For the duration of the Interrogative Design exhibition, we will be providing expanded online content to give viewers a deeper access to selected projects. Materials for this exhibit provided by the artist, with unique edits specially produced for this project by GSD Exhibitions.
Alien Staff, 1993, various locations
The first in a series of Xenological Instruments designed to help immigrants be heard in public space, Alien Staff was conceived as personal storytelling equipment, a communication device to empower the holder. The first version, which resembled the staff of biblical shepherds, was created in Barcelona; subsequent versions had built-in plexiglass containers, inspired by the form of the reliquary, where the user could store memorabilia, documents, photographs, and other items. The staff is crowned by a hood-like head containing a monitor and speaker to play back the user’s pre-recorded statements. A special bag worn on the shoulder contains video players, batteries, and a walkie-talkie or CB radio. As portable performative instruments, imbued with the user’s personal experiences, the staff’s purpose is to allow immigrants to present themselves and communicate. “Doubled” with their own images, voices, and memories stored in the staff, the users visualize themselves, both for self-reflection and for potential viewers and listeners who, approaching the staff, overcome the distance separating them from aliens. The form itself is activated by the live presence and performance of the operator.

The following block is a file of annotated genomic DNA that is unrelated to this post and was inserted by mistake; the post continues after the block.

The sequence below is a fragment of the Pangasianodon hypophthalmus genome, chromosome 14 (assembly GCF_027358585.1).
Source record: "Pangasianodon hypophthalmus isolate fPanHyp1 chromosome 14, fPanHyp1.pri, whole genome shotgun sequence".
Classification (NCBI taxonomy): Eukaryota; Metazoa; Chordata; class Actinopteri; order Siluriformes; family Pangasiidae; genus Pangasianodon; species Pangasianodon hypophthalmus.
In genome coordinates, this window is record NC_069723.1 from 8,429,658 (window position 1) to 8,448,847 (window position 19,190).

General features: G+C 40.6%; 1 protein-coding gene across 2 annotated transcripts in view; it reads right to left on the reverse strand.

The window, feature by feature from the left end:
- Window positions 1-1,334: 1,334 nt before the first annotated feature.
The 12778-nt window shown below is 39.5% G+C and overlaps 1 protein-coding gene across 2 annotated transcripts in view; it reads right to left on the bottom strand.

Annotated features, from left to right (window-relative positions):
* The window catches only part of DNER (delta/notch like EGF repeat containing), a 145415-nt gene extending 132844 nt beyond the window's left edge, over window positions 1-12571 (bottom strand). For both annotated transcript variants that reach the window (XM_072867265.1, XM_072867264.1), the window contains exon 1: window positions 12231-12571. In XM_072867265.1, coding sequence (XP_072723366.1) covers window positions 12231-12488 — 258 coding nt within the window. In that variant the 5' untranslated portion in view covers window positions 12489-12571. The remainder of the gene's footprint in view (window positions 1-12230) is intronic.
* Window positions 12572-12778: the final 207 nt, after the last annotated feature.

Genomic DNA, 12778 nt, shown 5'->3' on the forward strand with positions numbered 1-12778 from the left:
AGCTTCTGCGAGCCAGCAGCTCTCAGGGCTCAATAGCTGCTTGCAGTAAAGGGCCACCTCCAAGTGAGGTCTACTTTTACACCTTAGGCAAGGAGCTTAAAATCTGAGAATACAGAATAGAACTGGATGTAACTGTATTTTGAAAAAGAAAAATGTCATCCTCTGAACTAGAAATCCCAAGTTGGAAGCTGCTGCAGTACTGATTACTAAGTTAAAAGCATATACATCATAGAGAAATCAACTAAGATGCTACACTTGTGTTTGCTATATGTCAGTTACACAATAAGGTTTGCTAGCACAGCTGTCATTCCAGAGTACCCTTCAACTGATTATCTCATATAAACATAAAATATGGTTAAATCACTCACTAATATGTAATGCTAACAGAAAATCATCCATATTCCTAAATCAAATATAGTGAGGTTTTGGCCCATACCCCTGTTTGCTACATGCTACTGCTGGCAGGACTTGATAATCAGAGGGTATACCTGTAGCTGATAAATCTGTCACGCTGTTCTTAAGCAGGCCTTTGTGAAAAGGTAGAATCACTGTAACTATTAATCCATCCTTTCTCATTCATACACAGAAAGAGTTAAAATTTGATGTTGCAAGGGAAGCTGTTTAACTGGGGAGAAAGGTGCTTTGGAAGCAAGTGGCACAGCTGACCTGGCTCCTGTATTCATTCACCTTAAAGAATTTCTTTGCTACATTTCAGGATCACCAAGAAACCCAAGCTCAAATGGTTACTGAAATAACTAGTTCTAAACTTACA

The first model of the Alien Staff was built and tested in Barcelona in June 1993 with support from Funacio Antoni Tapies and SOS Racisme of Barcelona. Multiple models have been made, and each new variant incorporated the feedback from previous operators. The Alien Staff projects were carried out in Barcelona, Paris, New York, Stockholm, Helsinki, Marseilles, Warsaw, Rotterdam, Houston, Boston, and Stockholm. Several versions of the staff were made: wooden, metal, and an interactive one realized in collaboration with the MIT Interrogative Design Group.